When I was 17, I listened to a lot of loud rap music. I grew up in the suburbs of New York City, only 40 miles away from where realities were being spit on cassette tapes by young, black men who didn’t think they would make it past 21. 17 years later, unfortunately this is still the reality. The lyrics might have changed, but the beat still bangs hard. From Jacksonville to Brownsville to the ville in Chicago, 21 is still that hopeful age.

Mothers stay awake at night, praying their sons make it home from that friend’s birthday party. Fathers sit by the phone hoping that their sons call if they ever find trouble. And other 17 year olds attend way too many funerals of other 17 year olds. However, the beat that still bangs hard gives us a moment of clarity. A moment of honesty. Another moment to feel our truths.

Truth be told, when Trayvon Martin died, we knew it would happen again. We rallied. We marched. We protested. We signed petitions. We put our hoodies up. But in the back of our minds we knew that it would happen again. There is no comparison between the deaths of any seventeen year old, as every life is sacred and the families deserve to have their own periods of mourning.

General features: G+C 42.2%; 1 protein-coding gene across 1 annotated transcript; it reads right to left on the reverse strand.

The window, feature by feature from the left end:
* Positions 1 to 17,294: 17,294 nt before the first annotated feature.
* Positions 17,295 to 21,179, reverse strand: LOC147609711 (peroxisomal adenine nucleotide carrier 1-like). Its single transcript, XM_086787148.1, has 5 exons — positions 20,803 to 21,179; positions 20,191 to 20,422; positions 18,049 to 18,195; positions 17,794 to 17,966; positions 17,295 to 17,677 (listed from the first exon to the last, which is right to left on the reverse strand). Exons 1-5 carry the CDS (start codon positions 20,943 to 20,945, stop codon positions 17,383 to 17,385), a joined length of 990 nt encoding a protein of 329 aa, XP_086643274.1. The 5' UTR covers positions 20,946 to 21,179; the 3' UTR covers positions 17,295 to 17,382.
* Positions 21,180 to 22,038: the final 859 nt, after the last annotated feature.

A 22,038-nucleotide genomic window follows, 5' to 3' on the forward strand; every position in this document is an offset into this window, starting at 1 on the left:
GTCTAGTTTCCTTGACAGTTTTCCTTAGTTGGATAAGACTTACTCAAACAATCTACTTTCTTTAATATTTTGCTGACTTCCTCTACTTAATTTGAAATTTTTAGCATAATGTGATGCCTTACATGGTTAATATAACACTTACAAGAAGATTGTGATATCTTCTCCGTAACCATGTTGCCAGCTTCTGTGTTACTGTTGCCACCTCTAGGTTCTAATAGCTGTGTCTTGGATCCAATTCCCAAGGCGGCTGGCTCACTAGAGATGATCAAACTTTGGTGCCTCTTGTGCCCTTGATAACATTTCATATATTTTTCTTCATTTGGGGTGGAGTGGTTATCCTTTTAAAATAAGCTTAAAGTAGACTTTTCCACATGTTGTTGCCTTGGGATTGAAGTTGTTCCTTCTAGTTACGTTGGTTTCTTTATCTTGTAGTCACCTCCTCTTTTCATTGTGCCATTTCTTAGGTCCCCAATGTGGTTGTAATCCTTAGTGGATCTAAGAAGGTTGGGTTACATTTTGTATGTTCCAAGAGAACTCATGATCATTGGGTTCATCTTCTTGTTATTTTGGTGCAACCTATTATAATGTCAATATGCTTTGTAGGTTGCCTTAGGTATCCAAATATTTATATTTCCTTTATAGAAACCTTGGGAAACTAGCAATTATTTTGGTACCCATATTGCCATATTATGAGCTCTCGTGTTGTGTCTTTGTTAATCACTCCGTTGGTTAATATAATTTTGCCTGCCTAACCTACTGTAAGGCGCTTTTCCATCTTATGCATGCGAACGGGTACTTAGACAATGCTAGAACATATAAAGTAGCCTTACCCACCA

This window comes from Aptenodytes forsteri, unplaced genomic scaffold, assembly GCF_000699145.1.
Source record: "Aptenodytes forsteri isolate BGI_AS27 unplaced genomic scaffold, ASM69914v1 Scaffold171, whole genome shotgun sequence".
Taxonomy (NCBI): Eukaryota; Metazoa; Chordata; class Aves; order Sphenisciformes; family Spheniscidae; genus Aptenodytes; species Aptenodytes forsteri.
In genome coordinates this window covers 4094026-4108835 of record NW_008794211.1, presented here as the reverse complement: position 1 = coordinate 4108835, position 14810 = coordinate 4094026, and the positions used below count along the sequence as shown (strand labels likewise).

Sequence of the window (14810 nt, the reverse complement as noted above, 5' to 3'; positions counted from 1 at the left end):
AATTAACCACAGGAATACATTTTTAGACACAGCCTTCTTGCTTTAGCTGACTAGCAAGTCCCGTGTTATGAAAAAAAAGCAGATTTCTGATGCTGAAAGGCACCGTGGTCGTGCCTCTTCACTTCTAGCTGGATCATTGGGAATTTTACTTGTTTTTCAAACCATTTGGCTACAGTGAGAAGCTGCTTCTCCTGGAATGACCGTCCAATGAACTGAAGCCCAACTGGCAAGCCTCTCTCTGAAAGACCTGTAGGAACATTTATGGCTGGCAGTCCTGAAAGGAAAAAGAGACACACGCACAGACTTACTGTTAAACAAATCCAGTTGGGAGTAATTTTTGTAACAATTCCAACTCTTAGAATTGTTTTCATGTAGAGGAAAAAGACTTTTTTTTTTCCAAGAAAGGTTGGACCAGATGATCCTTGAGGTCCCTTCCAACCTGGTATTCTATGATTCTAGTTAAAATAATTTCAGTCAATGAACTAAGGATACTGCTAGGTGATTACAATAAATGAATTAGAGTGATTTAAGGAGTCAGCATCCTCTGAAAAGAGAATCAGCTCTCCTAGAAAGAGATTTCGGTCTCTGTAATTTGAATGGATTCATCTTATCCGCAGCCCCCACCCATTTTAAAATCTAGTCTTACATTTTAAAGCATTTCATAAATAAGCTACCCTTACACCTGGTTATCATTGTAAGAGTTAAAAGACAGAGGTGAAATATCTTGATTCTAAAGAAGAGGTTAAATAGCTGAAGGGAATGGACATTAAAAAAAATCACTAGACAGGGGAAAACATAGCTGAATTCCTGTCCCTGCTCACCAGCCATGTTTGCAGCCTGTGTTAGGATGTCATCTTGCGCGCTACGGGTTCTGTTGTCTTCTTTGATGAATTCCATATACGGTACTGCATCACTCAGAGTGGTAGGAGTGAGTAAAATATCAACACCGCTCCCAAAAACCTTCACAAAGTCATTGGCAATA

So don’t confuse this with thinking that I am comparing the two, but something is happening in this country that has to come to an end. We don’t want the fear that some have of young black men to be a disease our country cannot cure.

We must fight everyday to build a more compassionate America. A more generous America. A more tolerant America. This is the make-up of our generation’s DNA, the bloodline of our future. We know that this vision of a new America will not be accomplished quickly, so we must continue to make the beat bang. Slavery did not end without many lives lost. A woman’s right to vote did not come easily. The Civil Rights movement lasted over two decades. The gay rights movement finally has caught some traction.

So, if we are to believe that our country can be that beacon of hope, then we must continue our journey towards justice. And not be afraid to turn. the. music. up!

RIP Jordan Davis. Our prayers are with your family and friends.

Michael Skolnik is the Editor-In-Chief of GlobalGrind.com and the political director to Russell Simmons. Prior to this, Michael was an award-winning filmmaker. Follow him on twitter @MichaelSkolnik